November 22, 2017

You’re a Good Leader, But Are You a Thought Leader? | Leading from the Library

Steven BellThe term “thought leader” tends to be associated with negative perceptions. Perhaps it isn’t as bad as we have made it out to be. What exactly is it, and does our profession benefit from thought leadership? Might you be a thought leader?

What’s the worst thing you can call another librarian? All right. What’s the worst thing after “rock star”? The phrase “librarian thought leader” might be right up there at the top of the list. My impression is based on more than a few indicators I’ve come across pointing to a general annoyance with this term. Some librarians hate thought leader even more than rock star.

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Perhaps one of the reasons we dislike the term is that we lack an understanding of what it means to be a thought leader. If you’ve ever been referred to as a thought leader, it can be a cringe-worthy moment. I’m sure the individual who puts a librarian’s name and “thought leader” in the same sentence intends it as a compliment. Nice, but more often than not it just rubs everyone the wrong way.  Why are we elevating some librarians to a special status? And what the heck does it mean anyway? Most of know who our leaders are and what they do. Exactly what is it that thought leaders do and what value can they contribute to our organization or profession? It may help to take a closer look at what it means to be a thought leader. As we learn to become leaders and develop our skill sets, achieving some recognition as a thought leader is not necessarily a bad thing.

What’s a Thought Leader?

How exactly does a thought leader earn that title? Are they literally leading people with their ideas? The term appears to be most commonly used as a descriptive phrase, usually in conjunction with a publication, talk, or appearance. Think Simon Sinek, for example—he is often referred to as a thought leader. I’ve watched multiple Sinek presentation videos and interviews. I suspect that Sinek never refers to himself as a thought leader, but that’s the terminology typically used to promote his work. Does Sinek actually do what thought leaders do? I confess to being uncertain about exactly what it is that qualifies someone as a thought leader. Lots of folks share their thoughts on Twitter, but I doubt they’re all thought leaders. Is it some magical number of followers that makes you a thought leader? Is it 5,000 or 10,000, or does it take 100,000?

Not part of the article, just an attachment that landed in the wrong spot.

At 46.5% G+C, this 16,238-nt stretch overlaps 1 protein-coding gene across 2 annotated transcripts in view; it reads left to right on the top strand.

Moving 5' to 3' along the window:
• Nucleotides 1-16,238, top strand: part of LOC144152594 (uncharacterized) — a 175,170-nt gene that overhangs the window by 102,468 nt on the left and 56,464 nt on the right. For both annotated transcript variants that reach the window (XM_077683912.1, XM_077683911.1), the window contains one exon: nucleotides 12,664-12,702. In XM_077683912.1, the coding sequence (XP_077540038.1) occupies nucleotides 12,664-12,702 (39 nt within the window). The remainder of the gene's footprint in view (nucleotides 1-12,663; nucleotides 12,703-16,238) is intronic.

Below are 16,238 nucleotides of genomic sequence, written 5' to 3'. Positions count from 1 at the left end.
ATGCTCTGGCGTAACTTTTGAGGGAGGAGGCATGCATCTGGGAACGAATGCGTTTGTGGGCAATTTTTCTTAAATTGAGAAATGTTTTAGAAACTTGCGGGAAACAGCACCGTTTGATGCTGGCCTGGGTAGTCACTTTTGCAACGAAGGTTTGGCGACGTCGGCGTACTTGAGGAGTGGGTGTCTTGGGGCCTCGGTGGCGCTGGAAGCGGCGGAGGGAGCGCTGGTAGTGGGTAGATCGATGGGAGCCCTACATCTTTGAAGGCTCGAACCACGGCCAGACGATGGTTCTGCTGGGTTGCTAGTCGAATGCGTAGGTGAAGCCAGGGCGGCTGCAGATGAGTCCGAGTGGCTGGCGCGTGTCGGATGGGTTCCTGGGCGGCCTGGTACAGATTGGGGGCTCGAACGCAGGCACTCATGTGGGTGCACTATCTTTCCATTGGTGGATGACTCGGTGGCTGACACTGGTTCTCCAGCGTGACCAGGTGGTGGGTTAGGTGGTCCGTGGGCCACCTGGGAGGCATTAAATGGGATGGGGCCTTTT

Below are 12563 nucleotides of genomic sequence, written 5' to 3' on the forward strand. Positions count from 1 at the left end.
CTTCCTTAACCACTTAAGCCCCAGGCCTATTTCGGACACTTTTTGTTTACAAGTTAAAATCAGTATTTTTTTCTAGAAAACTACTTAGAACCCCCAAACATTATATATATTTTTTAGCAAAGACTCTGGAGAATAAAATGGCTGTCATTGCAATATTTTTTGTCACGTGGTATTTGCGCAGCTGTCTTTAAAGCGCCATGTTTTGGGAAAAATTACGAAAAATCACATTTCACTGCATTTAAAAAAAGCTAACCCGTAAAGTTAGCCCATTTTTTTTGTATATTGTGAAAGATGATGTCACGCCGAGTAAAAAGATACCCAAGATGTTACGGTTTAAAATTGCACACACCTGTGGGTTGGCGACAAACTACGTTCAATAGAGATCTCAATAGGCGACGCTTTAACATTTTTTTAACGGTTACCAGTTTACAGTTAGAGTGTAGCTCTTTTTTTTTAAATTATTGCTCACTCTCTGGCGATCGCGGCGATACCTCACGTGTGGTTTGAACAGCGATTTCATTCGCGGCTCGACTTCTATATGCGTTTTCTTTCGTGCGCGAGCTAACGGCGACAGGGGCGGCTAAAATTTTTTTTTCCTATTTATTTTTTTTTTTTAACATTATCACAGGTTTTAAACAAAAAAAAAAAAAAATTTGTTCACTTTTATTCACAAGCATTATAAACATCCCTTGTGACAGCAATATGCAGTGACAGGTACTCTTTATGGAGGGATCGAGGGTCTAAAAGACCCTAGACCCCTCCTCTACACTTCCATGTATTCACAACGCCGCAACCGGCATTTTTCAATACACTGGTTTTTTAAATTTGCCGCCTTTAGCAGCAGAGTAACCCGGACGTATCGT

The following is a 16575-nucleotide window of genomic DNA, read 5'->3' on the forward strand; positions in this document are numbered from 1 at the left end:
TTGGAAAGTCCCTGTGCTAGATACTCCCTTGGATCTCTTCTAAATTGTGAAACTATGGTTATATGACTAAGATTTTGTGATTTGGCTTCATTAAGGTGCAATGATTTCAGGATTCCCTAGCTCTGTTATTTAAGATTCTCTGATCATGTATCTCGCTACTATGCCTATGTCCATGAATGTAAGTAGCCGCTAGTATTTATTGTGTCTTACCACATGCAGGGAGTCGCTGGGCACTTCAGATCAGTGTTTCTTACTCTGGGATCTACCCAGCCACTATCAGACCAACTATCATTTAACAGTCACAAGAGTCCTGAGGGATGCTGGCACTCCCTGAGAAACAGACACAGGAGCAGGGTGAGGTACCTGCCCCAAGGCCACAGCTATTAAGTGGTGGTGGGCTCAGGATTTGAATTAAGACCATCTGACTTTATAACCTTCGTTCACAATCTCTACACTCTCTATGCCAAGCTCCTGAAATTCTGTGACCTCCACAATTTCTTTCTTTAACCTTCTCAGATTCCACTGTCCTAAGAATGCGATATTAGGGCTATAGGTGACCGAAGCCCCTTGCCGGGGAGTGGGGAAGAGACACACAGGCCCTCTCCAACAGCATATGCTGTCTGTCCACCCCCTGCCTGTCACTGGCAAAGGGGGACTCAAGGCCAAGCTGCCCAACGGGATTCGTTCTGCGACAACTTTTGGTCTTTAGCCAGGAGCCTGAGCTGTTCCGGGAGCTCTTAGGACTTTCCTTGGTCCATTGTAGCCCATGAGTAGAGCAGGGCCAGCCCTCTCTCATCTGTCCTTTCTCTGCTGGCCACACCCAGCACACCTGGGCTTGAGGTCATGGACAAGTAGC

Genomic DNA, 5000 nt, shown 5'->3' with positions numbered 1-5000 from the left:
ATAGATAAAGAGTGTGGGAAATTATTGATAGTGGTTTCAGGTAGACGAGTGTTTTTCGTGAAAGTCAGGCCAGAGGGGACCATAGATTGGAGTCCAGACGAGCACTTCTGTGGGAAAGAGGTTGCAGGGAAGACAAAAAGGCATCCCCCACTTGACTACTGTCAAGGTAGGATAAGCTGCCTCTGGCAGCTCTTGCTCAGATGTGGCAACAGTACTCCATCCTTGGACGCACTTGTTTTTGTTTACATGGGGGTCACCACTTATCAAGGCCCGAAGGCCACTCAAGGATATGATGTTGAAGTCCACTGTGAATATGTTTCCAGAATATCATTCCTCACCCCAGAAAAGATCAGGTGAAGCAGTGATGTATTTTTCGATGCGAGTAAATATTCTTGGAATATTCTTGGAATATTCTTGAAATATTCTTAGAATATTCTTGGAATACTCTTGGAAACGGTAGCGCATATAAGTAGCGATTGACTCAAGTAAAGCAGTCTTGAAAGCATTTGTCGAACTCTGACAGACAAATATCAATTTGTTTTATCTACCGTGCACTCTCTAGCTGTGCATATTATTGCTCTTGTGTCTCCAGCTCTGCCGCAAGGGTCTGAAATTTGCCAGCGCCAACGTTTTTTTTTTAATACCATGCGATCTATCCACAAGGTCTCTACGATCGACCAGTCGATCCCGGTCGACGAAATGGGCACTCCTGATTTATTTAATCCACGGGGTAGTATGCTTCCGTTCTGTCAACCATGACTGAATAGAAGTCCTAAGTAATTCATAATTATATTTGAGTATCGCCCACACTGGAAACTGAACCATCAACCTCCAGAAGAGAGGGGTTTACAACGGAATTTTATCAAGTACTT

I doubt that numbers matter much. It’s about the thoughts and the impact they make on others. I follow a number of educational technology leaders. Audrey Watters has many thousands of followers who await her annual top ed-tech trend lists. She was recognized by the Chronicle of Higher Education as a technology innovator, and the profile pointed out how Watters challenges the status quo and independently questions and challenges our assumptions about educational technology. Taking a position or a stand, perhaps getting others to think differently, may make you a thought leader—if others connect with those ideas.

New Insights and Ideas

In an interview with Knowledge@Wharton, Jason Wingard, chief learning officer at Goldman Sachs, was asked point blank what a thought leader is. Here’s what he had to say:

Thought leadership can be defined as new insights and new ideas about a given topic that can be shared with a wide range of people. Thought leadership, at its most basic, is articles, white papers, books, and blogs written by leaders that can be shared within an organization or outside an organization. Thought leadership can come in different forms, including writing, interactive dialogues, and interviews. Or it can come in the form of much more intimate, one-on-one discussions through mentorship.

That really opens up the possibilities. I agree that we should expect a thought leader to have original and profound thoughts that a “wide range of people” can grasp and appreciate. If you say things that are obvious, mundane, or that simply no one cares about, there’s inadequate thought and certainly no leadership. Having great, original ideas is also insufficient if you lack the ability to articulate them in a way that inspires other to act. I like what Wingard has to say because it opens up different paths to thought leadership. If you have “new insights and new ideas” about a topic, delivering the message can happen any number of ways. It doesn’t matter if you reach five or 5,000. You can deliver a keynote or blog to a small but dedicated group of readers. What matters is the quality of the content. Is it different, unique and likely to generate influence? That and a few other moves might be the key to thought leadership.

Questionable Advice